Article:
“We always review their recent posts,” she said, “and if we see they feature other restaurants or hotels, it’s likely they will be true to their word. If they are reaching out and only post makeup videos or selfies, it’s likely we will pass.” One additional old-school step is another way of clearing the fog around a would-be influencer’s experience with a brand—try to get a hold of the company or brand itself and talk to the team about what they learned before seeing their products go viral—or not—with their brand name attached to them.

According to Influencer Marketing Hub, here are the top eight content trends in 2023:

  • Larger focus on quality over quantity
  • Content marketing will be more data-led
  • AI-powered content marketing will grow
  • Shoppable content will drive social commerce
  • Podcasts will continue to gain outside influence
  • Short-form video will continue its exponential growth
  • Brands will boost engagement through interactive content
  • User-generated content (UGC) is key, as seen in #HBDGrimace this summer

When in Doubt, Call for Reinforcements

For restaurateurs or small companies who may not have time or the robust marketing budget to bring vetting in-house, PR/influencer marketing agencies can help do the work for you.

“[Hiring an influencer agency] was the best decision I made, as they have a large pool of influencers who have been carefully selected and worked with by the agency,” said Lanise Hearman-Thomas, restaurateur and co-owner of Vegan soul-food restaurant VeganHood, in Harlem, New York.

“Before partnering with an influencer, it is important to establish clear guidelines and expectations,” she added. “If you work with a marketing agency, they can assist you with this process. However, if you do not have an agency, take the time to determine what you are comfortable offering and what will be most beneficial for your business. This will ensure that both you and the influencer are on the same page and can work together effectively.”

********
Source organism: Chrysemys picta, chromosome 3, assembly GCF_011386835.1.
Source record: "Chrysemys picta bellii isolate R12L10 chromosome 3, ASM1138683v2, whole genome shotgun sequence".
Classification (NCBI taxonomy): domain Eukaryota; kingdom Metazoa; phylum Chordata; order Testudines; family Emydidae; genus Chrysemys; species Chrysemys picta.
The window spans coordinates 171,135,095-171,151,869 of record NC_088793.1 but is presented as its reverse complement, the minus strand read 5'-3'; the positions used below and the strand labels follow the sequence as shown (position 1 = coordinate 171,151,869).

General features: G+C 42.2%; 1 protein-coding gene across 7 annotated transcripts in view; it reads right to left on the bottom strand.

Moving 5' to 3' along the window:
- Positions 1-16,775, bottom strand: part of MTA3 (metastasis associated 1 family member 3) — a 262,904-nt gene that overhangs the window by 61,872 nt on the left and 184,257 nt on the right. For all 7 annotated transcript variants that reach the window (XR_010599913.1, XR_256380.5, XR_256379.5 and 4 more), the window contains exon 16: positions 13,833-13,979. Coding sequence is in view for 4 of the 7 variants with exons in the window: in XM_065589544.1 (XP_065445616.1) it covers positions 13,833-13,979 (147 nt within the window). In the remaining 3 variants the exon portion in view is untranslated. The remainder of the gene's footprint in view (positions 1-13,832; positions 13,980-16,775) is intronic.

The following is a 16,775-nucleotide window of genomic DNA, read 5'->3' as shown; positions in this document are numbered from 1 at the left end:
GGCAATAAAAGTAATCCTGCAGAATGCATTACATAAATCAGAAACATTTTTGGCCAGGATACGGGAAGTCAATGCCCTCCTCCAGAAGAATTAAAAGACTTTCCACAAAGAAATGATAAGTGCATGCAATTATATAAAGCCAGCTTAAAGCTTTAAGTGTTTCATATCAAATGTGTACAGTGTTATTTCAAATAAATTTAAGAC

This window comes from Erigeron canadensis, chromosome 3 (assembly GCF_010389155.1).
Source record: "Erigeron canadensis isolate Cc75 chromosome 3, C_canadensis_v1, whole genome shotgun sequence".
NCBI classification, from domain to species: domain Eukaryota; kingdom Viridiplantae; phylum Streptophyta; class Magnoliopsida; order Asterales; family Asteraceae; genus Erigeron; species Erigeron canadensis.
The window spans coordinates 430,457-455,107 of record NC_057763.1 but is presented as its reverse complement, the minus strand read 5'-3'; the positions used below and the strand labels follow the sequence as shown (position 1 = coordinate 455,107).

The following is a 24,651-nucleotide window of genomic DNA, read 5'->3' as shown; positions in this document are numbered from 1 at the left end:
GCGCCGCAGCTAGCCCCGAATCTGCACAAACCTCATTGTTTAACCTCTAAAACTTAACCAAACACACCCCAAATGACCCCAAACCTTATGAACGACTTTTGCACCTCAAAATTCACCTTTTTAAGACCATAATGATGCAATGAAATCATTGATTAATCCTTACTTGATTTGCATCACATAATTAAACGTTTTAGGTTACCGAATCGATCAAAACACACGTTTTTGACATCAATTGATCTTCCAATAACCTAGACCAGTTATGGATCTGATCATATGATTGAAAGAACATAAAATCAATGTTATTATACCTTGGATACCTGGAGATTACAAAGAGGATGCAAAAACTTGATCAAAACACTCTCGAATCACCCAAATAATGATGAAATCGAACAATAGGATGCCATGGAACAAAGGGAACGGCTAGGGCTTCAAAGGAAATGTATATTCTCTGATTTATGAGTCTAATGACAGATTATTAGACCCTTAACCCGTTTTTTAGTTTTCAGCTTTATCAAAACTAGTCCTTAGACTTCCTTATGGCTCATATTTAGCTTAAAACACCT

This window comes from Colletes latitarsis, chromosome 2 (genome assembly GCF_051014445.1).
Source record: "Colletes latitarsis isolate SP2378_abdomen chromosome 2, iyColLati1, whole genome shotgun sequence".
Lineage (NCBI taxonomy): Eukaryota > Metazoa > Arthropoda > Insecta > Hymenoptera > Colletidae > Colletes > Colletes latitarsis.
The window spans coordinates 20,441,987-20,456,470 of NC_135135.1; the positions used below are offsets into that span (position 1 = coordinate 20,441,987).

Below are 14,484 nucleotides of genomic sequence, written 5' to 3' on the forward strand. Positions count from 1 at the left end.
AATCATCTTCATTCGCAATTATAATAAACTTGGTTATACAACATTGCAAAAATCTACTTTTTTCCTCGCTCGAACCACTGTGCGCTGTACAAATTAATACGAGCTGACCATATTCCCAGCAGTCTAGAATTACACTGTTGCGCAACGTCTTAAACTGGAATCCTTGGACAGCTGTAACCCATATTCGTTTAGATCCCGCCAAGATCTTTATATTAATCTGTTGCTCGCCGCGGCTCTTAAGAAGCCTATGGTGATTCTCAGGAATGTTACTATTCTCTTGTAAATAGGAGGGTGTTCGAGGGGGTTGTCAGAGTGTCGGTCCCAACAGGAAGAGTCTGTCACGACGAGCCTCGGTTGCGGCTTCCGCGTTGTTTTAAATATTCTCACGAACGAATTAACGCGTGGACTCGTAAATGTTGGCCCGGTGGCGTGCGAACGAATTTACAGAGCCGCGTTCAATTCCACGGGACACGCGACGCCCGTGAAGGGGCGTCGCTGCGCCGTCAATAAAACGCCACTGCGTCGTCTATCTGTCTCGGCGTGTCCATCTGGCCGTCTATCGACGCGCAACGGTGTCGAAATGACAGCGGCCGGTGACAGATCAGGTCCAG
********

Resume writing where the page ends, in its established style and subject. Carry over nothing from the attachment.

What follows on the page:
Establishing boundaries is also crucial, especially if you’re giving away free meals or products. “By setting limits and respectfully declining requests from certain influencers, we were able to prioritize those who brought value and increased visibility to our establishment,” Hearman-Thomas continued.

What’s more, legitimate influencers will have a body of work and talk the talk with precision, case studies, ROI data, and more.

“Professional influencers typically contract for their work,” said Sarah Schmidt, executive vice president at Interdependence Public Relations. “If you ask an ‘influencer’ about their work, an easy vet would be to talk about other brands they’ve represented, what their typical content creation program is, and how many posts a typical client engagement may be for them. If your lunch lurker can’t respond to some of these common conversations, it could be a sign they’re an amateur.

“In an age of quick content creation and constant connection, anyone can be an influencer.”

Lunch lurkers beware—a swift meal with friends is not as easy as it used to be. Because as marketing teams large and small will tell you, there’s no such thing as a free lunch.